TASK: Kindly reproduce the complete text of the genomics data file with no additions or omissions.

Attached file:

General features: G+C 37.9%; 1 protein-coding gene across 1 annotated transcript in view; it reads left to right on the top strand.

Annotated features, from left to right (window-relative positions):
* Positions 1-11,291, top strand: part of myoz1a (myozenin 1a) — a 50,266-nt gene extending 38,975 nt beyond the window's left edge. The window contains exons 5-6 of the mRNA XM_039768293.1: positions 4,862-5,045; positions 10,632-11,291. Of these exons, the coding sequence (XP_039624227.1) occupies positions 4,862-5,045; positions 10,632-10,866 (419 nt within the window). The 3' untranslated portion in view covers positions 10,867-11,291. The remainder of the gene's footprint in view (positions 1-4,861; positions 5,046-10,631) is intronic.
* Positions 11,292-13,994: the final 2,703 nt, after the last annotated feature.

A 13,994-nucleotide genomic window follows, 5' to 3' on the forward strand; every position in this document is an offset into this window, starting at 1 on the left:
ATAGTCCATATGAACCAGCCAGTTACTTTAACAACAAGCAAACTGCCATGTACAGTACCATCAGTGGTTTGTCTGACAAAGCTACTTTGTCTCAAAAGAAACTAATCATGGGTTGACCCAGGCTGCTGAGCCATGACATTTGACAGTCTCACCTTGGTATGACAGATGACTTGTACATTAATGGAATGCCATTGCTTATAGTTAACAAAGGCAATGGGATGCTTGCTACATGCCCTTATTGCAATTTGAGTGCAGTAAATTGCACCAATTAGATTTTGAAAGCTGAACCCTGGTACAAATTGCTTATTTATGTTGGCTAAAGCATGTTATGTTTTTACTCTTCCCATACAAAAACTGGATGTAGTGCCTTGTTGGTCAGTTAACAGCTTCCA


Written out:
General features: G+C 37.9%; 1 protein-coding gene across 1 annotated transcript in view; it reads left to right on the top strand.

Annotated features, from left to right (window-relative positions):
* Positions 1-11,291, top strand: part of myoz1a (myozenin 1a) — a 50,266-nt gene extending 38,975 nt beyond the window's left edge. The window contains exons 5-6 of the mRNA XM_039768293.1: positions 4,862-5,045; positions 10,632-11,291. Of these exons, the coding sequence (XP_039624227.1) occupies positions 4,862-5,045; positions 10,632-10,866 (419 nt within the window). The 3' untranslated portion in view covers positions 10,867-11,291. The remainder of the gene's footprint in view (positions 1-4,861; positions 5,046-10,631) is intronic.
* Positions 11,292-13,994: the final 2,703 nt, after the last annotated feature.

A 13,994-nucleotide genomic window follows, 5' to 3' on the forward strand; every position in this document is an offset into this window, starting at 1 on the left:
ATAGTCCATATGAACCAGCCAGTTACTTTAACAACAAGCAAACTGCCATGTACAGTACCATCAGTGGTTTGTCTGACAAAGCTACTTTGTCTCAAAAGAAACTAATCATGGGTTGACCCAGGCTGCTGAGCCATGACATTTGACAGTCTCACCTTGGTATGACAGATGACTTGTACATTAATGGAATGCCATTGCTTATAGTTAACAAAGGCAATGGGATGCTTGCTACATGCCCTTATTGCAATTTGAGTGCAGTAAATTGCACCAATTAGATTTTGAAAGCTGAACCCTGGTACAAATTGCTTATTTATGTTGGCTAAAGCATGTTATGTTTTTACTCTTCCCATACAAAAACTGGATGTAGTGCCTTGTTGGTCAGTTAACAGCTTCCA